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Walker Appoints GOP Legal Ally To State Supreme Court

Attorney Daniel Kelly Will Serve Out Term Of Retiring Justice Prosser

Photo Phiend (CC-BY-NC-ND)

Gov. Scott Walker has appointed Milwaukee attorney Daniel Kelly to the state Supreme Court.

Kelly, who was considered a “dark horse” candidate for the seat, beat out state appeals court judges Mark Gundrum and Thomas Hruz to fill the seat being vacated by retiring Justice David Prosser. Gundrum and Hruz were both appointed to their current seats by Walker.

Most recently, Kelly worked as a private attorney in Waukesha. According to his firm’s website, his practice included elections and campaign finance litigation, as well as defense of government organizations. That work included representing Republican lawmakers in a 2012 lawsuit challenging their 2011 redistricting maps.

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The 52-year-old Kelly has also served on the litigation advisory board for the Wisconsin Institute for Law and Liberty, a conservative group that has filed lawsuits defending several of Walker’s most contentious proposals.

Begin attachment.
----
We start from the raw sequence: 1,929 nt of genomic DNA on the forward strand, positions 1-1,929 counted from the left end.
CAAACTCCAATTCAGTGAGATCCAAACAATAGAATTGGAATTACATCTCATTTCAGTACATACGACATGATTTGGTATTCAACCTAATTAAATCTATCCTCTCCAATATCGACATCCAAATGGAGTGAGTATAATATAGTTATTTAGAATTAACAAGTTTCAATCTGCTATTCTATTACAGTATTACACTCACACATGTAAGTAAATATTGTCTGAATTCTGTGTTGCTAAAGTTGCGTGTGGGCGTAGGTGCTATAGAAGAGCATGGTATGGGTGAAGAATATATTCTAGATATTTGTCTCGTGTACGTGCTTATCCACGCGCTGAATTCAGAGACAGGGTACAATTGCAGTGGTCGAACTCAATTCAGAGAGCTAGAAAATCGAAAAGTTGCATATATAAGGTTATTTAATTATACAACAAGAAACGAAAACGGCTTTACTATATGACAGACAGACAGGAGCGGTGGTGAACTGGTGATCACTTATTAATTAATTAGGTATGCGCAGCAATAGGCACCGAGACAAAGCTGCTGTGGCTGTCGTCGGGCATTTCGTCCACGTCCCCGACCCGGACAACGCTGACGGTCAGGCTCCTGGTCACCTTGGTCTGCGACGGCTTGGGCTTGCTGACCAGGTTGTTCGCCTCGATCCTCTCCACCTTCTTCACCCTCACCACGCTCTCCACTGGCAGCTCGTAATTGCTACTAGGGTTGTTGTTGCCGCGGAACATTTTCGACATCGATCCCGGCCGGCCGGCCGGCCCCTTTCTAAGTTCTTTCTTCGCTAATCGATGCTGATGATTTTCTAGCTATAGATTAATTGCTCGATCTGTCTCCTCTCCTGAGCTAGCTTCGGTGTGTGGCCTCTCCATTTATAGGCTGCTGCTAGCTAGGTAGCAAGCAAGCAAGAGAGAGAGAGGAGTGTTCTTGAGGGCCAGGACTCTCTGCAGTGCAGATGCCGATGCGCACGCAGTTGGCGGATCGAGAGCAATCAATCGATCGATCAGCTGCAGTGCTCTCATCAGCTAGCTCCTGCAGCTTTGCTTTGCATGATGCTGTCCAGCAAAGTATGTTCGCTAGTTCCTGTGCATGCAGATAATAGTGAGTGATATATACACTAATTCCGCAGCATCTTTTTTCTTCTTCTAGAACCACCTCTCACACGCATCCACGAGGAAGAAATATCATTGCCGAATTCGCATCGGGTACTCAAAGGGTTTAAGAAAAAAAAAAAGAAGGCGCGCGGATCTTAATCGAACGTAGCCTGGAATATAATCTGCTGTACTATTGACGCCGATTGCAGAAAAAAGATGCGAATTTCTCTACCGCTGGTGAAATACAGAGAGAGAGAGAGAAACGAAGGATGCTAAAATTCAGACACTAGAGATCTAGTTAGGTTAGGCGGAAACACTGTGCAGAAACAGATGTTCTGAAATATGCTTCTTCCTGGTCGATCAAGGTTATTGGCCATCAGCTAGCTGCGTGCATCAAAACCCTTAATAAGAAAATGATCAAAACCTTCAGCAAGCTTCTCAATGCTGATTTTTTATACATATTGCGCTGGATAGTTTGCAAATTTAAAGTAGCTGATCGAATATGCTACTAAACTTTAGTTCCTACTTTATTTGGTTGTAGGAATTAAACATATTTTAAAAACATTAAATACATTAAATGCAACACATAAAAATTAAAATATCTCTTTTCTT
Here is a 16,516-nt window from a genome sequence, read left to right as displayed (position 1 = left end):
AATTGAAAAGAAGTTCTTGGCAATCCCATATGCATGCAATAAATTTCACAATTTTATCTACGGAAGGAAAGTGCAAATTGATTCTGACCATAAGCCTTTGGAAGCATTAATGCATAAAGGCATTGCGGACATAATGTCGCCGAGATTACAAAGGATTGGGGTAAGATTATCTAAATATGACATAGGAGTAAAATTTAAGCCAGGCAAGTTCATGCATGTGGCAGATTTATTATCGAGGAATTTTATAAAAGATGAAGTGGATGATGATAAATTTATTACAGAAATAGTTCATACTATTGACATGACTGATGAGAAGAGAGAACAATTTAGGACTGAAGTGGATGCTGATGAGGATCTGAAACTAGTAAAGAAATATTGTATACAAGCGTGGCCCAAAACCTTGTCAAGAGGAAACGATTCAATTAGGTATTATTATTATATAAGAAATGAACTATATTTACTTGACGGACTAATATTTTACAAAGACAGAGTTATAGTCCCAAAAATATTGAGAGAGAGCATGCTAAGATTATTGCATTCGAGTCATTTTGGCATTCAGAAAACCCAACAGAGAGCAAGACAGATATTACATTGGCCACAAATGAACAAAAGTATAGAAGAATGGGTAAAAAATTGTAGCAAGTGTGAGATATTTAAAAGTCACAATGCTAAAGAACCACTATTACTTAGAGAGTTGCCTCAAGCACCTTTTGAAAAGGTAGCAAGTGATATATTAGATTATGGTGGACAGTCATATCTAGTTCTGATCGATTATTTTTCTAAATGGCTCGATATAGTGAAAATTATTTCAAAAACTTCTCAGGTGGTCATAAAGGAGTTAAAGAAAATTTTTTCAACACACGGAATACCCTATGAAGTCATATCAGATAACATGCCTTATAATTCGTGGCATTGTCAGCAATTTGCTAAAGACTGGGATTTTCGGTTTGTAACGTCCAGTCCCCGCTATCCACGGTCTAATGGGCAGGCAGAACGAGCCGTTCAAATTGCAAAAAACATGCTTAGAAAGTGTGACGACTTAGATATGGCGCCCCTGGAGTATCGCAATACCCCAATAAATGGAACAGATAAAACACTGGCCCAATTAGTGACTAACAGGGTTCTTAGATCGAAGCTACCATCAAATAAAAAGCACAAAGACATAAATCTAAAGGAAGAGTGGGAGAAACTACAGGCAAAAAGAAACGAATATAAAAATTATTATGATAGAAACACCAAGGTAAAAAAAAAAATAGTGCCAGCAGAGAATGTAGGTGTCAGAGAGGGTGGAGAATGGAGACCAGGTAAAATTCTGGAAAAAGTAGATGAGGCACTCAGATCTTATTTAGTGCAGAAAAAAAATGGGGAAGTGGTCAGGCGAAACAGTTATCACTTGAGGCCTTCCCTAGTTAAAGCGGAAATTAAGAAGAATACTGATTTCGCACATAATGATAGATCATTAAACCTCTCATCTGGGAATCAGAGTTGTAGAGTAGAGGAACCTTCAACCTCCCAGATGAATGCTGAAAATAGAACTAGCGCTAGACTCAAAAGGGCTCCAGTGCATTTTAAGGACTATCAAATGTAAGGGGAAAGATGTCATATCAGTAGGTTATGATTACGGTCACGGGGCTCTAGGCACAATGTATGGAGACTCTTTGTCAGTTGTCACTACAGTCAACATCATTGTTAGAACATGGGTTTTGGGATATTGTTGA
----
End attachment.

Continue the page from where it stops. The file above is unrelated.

The governor officially announced the appointment Friday afternoon during an event the state Capitol.

Walker said that he chose Kelly because he believes he will be able to keep partisan politics away from the bench.

“I don’t want someone who comes in with preconceived notions, as opposed to saying, ‘here’s the constitution of this great state, here’s the Constitution of this country, and what is the law and how do the facts apply to the case,’” Walker said.

According to a Milwaukee Journal-Sentinel report, Kelly’s application materials for the Supreme Court seat included a writing sample that likened affirmative action to slavery and made critical statements about gay marriage.

Kelly said he will keep those political opinions out of the courtroom.

“The primary and only job of a Wisconsin Supreme Court Justice is to apply the law as it is written and the oath that I will take will guarantee to you that my personal and political beliefs, and political philosophy, will have no impact on that whatsoever,” he said.

Kelly’s appointment, which preserves the court’s 5-2 conservative majority, is Walker’s second appointment to the court in less than a year. He tapped then-Appeals Court Judge Rebecca Bradley to replace Justice Patrick Crooks, who died in last fall. Bradley went on the win a 10-year term in November.

Kelly will finish Prosser’s current term, and will not be up for re-election until 2020.